Derivatives, Entanglement and the Dramaturg: Contemporary Theatre in Manila (Part Two: Entanglement)

This essay originally came out in Philippine Panorama: Sunday Magazine of the Manila Bulletin Volume 44 (12): 8 – 11, 2016. [Cover Photo: a scene from the children’s play Umaaraw, Umuulan, Kinakasal ang Tikbalang, a children’s story by Gilda Cordero-Fernando, adaptation by Rody Vera, directed by Jose Estrella; Photo courtesy of Dulaang UP].

Considering these issues of imitation and this commentary on inauthenticity, I felt at first that our theater had little to contribute to knowledge of theater internationally. But looking closely at these issues, I realize that our theater scene is more complex. Some social commentators remarked that the performing Filipino, for instance, is a master imitator. At the same time, these commentators assert that the imitation is almost the same as that which is imitated (or almost a perfect replica). With this, the praxis of mimicry is not just a simple imitation but also a complicated strategy of aesthetics and poetics. 

Considering all these scenarios, I believe one should think of Philippine contemporary theater as entangled. Besides, entanglement is looming in the nation’s socio-historical and socio-cultural dispositions. At the same time, entanglement is also found in its geographical surroundings.

Entanglement is a condition of juxtapositions. It is about the blending or mixing of different elements together. On the surface, theater artists in Manila for instance are engaging in techniques of mixing and matching performance genres and forms ranging from Western (colonial) influences to archipelagic encounters (or the traditional performance genres from other regions). Simply put, many theater artists in the metro are putting different elements together in their theater works. 

A good example is Dulaang UP’s Rizal X staged at the Wilfrido Ma. Guerrero Theatre in 2011 for the sesquicentennial celebrations of Jose Rizal. This performance is an entanglement of performance genres and other art forms based on what the production’s director Dexter Santos described as “fragments.” Another example is the 2013 staging of José Estrella’s Adarna where the narrative of this corrido, adapted by Vlad Gonzales, combined puppetry, singing, and dancing. 

This is not to say, however, that local theater artists are intentionally captivated by the poetics and aesthetics of mixing and matching as part of their creative strategies in creating theater. Looking at the works of many local theater artists, there seems to be a degree of comfort with entanglement, even if they do not intentionally recognize it as part of their artistic endeavors. Nonetheless, the complexity of entanglement possesses a danger of being entrapped in a muddled situation, often producing a sense of disorder and even chaos. With this, the idea of entanglement often carries a negative connotation. Despite the promise of entanglement as a possible key concept toward the identification of the state of contemporary Philippine theater, entanglement has its own limitations, especially since many artists unintentionally overuse entanglement (i.e., pastiche, fragments) in their theater making. Because of such complications, there is a tendency for theater works to unintentionally sensationalize their chosen subjects.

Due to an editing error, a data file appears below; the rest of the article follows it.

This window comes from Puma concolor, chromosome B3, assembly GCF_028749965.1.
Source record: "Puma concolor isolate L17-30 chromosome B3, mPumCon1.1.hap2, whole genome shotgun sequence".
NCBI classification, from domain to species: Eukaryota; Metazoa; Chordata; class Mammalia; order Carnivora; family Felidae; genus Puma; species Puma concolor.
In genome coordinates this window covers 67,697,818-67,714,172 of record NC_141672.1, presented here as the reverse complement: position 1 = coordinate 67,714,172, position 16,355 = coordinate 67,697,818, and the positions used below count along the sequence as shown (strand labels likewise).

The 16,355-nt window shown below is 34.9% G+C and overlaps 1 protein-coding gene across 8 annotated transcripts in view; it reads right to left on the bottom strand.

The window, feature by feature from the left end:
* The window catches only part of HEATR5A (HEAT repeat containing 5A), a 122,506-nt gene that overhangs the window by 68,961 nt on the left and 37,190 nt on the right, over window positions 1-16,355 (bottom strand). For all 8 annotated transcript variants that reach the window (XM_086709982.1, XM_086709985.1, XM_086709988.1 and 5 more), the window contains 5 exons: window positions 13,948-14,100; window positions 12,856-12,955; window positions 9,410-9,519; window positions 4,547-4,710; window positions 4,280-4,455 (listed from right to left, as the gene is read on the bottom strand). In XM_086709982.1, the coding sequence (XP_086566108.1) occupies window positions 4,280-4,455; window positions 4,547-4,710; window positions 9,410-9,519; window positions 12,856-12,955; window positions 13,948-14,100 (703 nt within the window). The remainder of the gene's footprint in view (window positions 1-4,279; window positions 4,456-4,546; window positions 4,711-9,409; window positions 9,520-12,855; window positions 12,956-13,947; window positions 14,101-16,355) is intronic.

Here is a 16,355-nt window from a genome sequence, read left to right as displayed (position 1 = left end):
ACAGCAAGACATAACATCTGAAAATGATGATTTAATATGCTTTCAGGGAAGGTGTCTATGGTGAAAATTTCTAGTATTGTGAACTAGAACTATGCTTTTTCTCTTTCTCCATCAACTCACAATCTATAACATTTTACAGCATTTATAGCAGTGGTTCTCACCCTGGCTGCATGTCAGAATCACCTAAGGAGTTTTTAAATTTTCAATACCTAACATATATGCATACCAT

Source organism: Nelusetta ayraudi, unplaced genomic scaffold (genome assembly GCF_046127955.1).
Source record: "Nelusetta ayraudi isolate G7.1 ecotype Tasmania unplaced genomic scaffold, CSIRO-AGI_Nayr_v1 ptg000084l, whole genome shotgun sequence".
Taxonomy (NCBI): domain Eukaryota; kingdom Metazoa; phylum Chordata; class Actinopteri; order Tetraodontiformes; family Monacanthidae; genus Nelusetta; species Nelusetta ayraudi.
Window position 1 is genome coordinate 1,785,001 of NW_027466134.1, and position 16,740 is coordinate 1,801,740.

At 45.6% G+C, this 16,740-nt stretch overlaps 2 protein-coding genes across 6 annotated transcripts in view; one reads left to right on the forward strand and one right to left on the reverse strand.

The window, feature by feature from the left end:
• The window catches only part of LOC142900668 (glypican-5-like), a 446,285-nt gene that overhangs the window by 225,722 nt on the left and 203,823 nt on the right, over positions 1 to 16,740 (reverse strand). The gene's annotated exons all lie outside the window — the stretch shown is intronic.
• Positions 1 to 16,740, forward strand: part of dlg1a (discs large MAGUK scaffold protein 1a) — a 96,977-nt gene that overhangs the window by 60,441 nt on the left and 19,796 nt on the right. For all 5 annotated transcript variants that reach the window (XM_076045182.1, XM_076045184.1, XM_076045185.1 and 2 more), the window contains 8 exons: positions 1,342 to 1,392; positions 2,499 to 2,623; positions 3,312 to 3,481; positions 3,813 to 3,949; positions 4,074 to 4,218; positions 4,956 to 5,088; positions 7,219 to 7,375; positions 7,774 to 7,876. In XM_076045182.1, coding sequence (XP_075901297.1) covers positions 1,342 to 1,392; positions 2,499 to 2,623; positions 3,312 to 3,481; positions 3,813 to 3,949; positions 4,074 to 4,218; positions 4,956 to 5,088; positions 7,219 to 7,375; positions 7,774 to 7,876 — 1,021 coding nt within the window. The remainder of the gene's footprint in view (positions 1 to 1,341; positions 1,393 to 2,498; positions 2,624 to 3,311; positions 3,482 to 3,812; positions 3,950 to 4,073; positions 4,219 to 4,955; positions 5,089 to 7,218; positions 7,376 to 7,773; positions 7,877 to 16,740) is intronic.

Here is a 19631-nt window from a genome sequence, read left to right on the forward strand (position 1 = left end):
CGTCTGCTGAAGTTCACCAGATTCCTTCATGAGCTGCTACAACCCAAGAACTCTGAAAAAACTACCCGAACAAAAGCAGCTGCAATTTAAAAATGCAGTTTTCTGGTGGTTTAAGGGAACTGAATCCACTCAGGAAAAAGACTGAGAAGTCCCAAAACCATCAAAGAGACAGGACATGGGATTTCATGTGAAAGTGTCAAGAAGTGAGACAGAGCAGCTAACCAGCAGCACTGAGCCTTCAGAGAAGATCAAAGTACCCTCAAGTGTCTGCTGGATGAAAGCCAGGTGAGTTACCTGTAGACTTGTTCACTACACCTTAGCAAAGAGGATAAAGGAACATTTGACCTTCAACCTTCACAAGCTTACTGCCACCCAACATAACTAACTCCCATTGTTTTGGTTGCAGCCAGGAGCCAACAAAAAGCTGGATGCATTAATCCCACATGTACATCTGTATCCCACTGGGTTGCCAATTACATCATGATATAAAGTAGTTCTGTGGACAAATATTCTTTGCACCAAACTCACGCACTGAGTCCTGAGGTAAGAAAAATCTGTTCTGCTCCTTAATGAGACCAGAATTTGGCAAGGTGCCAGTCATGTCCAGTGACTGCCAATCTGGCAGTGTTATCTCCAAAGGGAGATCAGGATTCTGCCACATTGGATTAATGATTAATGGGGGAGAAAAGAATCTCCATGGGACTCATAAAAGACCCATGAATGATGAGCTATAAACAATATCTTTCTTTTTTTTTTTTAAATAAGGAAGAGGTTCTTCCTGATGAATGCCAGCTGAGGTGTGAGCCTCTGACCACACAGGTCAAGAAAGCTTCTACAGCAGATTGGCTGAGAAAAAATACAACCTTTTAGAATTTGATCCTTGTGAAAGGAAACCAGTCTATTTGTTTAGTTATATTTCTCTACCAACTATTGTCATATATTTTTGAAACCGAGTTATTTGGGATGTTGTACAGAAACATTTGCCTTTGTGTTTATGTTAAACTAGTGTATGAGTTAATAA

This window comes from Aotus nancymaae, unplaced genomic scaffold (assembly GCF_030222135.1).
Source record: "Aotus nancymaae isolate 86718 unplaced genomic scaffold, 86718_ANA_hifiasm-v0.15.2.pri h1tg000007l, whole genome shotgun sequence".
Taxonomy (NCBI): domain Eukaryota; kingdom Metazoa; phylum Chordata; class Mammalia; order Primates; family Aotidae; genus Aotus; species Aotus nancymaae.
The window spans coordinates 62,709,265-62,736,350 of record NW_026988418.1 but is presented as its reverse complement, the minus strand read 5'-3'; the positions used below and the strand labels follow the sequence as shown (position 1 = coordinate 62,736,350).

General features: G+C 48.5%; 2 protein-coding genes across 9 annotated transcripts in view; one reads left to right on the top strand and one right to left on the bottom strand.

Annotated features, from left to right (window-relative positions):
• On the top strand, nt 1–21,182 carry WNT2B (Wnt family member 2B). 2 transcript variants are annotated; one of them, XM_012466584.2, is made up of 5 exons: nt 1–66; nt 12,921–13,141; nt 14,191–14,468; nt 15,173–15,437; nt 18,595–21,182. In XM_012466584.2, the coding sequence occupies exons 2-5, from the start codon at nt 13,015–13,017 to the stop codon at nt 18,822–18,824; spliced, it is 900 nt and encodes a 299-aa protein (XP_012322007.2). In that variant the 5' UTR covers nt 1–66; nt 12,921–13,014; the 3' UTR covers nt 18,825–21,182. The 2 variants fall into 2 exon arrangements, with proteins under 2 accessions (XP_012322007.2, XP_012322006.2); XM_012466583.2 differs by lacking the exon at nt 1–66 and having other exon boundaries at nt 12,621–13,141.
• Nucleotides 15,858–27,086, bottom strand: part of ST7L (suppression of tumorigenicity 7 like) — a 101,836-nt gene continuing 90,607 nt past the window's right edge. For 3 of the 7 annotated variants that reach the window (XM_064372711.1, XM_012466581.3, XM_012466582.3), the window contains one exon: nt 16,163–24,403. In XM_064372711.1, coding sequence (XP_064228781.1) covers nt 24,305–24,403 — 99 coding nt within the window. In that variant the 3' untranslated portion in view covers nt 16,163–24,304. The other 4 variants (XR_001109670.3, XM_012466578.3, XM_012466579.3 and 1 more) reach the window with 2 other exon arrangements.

Many contemporary theater works in the Philippines are social dramas touching social issues and realistic in approach. In the book PalabasDoreen Fernandez has provided an overview of what she considers the state of Philippine theater today. She notes that it is Philippine life that fires our playwrights. She is convinced that local theater artists do not need to hear of the latest trends in writing techniques or directing techniques in order to want to write and stage a play in like manner. What’s important for theater artists in the country is to thematically write anything that represents social Filipino reality.

Fernandez is reinforcing the fact that dramatic tradition dominates the theater scene in the metropolis or anywhere else in the country. Following this line of inquiry, the primary conditions in doing theater are coherent narrative and representations of social life. Fernandez also adds that in the thematic concern of Filipino playwrights and players (directors and actors), the vitality of theater is in its urgency. By urgency, Fernandez notes that Philippine theater is used to represent social concerns of the time and therefore provides a commentary on the state of things at that time. On a more discursive reading of such plays, these productions may sometimes easily be identified with television shows because they present topical issues (such as migrant workers, poverty, homosexuality, the disintegrating family, to name a few) and such issues are somehow editorialized.

Because of this, many artists engage in dramaturgy or the study of dramatic composition in order to look for problems imbedded in the performance, especially since local plays seek to perform a coherent narrative and representations of local social life. Dramaturgy is an emerging creative field in Philippine theater. Often, Filipino theatre artists associate dramaturgy with academic research. This is why dramaturgs are popularly thought of as researchers who introduce the play through program notes called dramaturgical notes. While this is one of the many responsibilities of the dramaturg, his role is more than academic. He is also a creative leader, responsible for several artistic decisions that a director might consider for the betterment of a play. In the words of performing arts curator Gideon Lester, the primary task of a dramaturg is to make theater better. 

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